Kurdish bid in, MHP out of the picture

Kurdish bid in, MHP out of the picture

Prime Minister Ahmet Davutoğlu’s statement on July 7 in the eastern city of Van about the continuation of the Kurdish peace bid by the Justice and Development Party (AK Parti) government has taken the Nationalist Movement Party (MHP) out of coalition scenarios, according to both AK Parti and Republican People’s Party (CHP) sources speaking to the Hürriyet Daily News.

Despite the fact that Davutoğlu expressed a condition on the continuation of the Kurdish peace bid, which has been effectively frozen since the start of the June 7 general election campaign in April, this was the first time since the election that he has explicitly signaled it will not stop. The condition he mentioned is for the Peoples’ Democratic Party (HDP) to make the outlawed Kurdistan Workers’ Party (PKK) completely withdraw its armed groups from Turkey, as previously promised. That could be rhetorical, because putting an end to the peace process was the MHP’s prime condition for starting coalition talks with the AK Parti.

“Considering the voices from our party organization, especially in the east and southeast, as well as public order, Prime Minister Davutoğlu thought that making this statement about the continuation of the Kurdish bid has become vital for us and the country,” said one ranking AK Parti source who asked not to be named.

The latest statement by MHP chairman Devlet Bahçeli and other party officials about the CHP has exhausted the last hopes within the CHP that any political combination going forward with the MHP was possible, according to a ranking CHP source who asked not to be named.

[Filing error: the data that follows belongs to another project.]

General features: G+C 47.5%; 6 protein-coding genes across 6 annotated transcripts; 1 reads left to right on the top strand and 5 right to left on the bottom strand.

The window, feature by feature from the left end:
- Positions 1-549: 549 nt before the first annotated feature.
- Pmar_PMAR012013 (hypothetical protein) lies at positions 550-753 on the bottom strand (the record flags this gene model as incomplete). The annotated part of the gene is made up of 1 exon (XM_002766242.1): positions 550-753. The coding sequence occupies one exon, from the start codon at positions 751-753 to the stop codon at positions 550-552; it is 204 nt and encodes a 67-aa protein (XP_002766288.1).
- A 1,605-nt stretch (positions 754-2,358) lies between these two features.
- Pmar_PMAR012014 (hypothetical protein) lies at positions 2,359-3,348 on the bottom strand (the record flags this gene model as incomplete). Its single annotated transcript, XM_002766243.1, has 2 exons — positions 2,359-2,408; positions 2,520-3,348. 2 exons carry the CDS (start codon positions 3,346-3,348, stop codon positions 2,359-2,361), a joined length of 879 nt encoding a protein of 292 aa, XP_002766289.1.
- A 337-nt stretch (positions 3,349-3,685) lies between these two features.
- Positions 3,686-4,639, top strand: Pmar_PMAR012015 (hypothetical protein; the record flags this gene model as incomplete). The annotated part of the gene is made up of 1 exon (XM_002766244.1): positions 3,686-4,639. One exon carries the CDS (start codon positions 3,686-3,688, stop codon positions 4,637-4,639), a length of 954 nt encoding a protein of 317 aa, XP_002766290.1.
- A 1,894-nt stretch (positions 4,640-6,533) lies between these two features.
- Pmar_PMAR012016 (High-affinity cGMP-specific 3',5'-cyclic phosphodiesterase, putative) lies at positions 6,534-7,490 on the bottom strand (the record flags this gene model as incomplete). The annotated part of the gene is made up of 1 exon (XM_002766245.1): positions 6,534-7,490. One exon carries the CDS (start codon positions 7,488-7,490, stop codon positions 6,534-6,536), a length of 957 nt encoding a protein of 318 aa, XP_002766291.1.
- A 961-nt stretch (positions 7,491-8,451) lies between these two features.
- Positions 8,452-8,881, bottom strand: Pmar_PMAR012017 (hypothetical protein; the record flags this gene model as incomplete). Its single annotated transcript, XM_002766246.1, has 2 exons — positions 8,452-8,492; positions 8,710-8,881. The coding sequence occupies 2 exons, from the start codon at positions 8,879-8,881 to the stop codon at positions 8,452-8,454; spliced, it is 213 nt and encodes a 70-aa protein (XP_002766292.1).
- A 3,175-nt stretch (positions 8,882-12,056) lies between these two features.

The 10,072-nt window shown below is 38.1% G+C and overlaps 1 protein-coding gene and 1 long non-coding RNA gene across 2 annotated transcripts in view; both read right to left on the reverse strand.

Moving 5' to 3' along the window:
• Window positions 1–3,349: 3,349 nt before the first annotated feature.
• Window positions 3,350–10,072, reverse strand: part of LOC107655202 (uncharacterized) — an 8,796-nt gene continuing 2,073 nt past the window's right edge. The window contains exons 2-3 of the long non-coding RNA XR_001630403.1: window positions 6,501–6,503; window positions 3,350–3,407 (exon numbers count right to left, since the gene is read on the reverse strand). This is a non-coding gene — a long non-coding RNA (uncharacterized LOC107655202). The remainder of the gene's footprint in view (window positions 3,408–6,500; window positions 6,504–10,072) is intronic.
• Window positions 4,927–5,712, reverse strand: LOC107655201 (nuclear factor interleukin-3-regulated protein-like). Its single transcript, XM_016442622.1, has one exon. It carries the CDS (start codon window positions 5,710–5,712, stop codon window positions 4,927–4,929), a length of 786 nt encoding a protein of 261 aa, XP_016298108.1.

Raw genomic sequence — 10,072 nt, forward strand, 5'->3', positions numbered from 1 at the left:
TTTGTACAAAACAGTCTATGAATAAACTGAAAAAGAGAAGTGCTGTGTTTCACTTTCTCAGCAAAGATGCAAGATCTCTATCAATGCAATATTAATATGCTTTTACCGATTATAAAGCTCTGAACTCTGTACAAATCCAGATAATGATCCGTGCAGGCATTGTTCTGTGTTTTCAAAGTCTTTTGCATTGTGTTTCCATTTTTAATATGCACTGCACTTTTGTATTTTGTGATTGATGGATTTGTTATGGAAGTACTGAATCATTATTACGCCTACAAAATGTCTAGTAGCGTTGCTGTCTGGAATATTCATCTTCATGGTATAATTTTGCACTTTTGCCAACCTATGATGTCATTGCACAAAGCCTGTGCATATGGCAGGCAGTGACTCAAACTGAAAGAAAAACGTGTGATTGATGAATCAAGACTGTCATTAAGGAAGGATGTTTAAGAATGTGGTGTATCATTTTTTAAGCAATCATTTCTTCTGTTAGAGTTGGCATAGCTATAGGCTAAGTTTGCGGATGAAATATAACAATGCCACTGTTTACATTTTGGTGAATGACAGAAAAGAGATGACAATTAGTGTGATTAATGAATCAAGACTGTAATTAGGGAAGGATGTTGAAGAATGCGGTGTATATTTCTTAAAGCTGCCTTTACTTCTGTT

“Also, as the CHP, we have never thought that the AKP [AK Parti] could sacrifice the Kurdish bid for a short-term coalition with the MHP. It is vital for the country,” the source added. “The CHP thinks dialogue with the PKK for a political solution to the Kurdish problem is necessary, but the process should be more transparent and on parliamentary grounds. I believe we can come to terms with both the AKP and the HDP on that issue,” the CHP source added.

Following Davutoğlu’s statement yesterday, HDP co-chair Figen Yüksekdağ said her party was “open to direct or indirect proposals” for a coalition government. That was the clearest signal from the HDP since the election, and perhaps could be read as a response to Davutoğlu’s signal closing the doors on solutions involving the MHP. 

These developments are not enough to say that a “grand coalition” between the AK Parti and the CHP is near, or an AK Parti government supported by the HDP, or another election in November, but the political atmosphere is now more optimistic than before Davutoğlu made his statement in Van.

Now, as the formation of the parliamentary speaker’s administrative board is expected to be completed by tomorrow, July 9, there will be no obstacle left to President Tayyip Erdoğan giving the mandate to form a government to Davutoğlu. The AK Parti source said that if Erdoğan does that before Davutoğlu departs for his visit to Bosnia on July 10, the appointments from other parties could be fixed over the weekend and official contacts could finally start next week.